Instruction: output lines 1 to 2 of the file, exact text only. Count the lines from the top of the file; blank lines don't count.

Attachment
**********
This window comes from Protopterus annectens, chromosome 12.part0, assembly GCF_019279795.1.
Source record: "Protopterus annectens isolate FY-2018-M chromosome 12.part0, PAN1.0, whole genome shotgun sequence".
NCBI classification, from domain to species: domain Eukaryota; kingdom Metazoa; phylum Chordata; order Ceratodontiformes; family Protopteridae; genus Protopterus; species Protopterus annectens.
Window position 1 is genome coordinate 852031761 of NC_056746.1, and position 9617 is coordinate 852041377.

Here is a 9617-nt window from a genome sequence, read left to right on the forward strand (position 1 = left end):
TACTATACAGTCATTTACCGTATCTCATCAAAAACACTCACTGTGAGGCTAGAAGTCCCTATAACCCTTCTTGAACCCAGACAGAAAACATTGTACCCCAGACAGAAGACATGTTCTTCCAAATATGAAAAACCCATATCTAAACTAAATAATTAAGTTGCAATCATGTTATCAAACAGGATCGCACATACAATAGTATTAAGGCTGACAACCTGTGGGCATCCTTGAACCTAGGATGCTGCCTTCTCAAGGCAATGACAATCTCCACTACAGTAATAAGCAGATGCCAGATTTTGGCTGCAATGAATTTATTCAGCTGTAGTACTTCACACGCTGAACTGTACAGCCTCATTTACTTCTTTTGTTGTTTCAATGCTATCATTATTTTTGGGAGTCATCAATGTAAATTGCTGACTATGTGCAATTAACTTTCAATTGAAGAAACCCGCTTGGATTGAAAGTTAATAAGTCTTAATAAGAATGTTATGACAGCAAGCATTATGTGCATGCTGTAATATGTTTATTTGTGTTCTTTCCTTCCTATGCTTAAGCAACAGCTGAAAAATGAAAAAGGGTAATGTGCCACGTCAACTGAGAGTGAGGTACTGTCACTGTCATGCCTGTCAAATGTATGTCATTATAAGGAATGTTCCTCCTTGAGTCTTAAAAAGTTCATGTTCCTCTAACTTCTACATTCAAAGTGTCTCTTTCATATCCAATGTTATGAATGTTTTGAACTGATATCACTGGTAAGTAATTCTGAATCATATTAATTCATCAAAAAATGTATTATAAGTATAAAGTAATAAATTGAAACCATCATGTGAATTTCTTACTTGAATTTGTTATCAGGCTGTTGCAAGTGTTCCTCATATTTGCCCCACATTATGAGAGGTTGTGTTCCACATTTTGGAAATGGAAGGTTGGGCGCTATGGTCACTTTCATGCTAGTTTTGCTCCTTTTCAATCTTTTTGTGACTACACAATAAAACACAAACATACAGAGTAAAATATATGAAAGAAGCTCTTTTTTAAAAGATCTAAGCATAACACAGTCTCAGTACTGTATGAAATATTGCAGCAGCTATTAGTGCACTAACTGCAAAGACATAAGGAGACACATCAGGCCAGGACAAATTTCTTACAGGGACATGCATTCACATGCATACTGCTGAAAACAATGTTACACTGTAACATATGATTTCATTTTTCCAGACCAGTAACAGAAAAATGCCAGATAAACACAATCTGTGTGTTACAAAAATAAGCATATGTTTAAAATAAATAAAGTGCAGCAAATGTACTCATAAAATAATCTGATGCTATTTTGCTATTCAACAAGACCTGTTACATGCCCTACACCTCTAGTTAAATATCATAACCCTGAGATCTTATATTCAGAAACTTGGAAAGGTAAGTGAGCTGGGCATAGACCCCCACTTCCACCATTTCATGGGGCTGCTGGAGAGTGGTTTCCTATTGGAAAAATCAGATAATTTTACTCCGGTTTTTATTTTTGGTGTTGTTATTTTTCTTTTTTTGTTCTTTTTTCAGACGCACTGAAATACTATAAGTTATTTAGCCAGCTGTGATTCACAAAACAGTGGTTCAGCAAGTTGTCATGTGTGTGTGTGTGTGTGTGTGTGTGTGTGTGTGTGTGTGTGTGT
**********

This window comes from Protopterus annectens, chromosome 12.part0, assembly GCF_019279795.1.
Source record: "Protopterus annectens isolate FY-2018-M chromosome 12.part0, PAN1.0, whole genome shotgun sequence".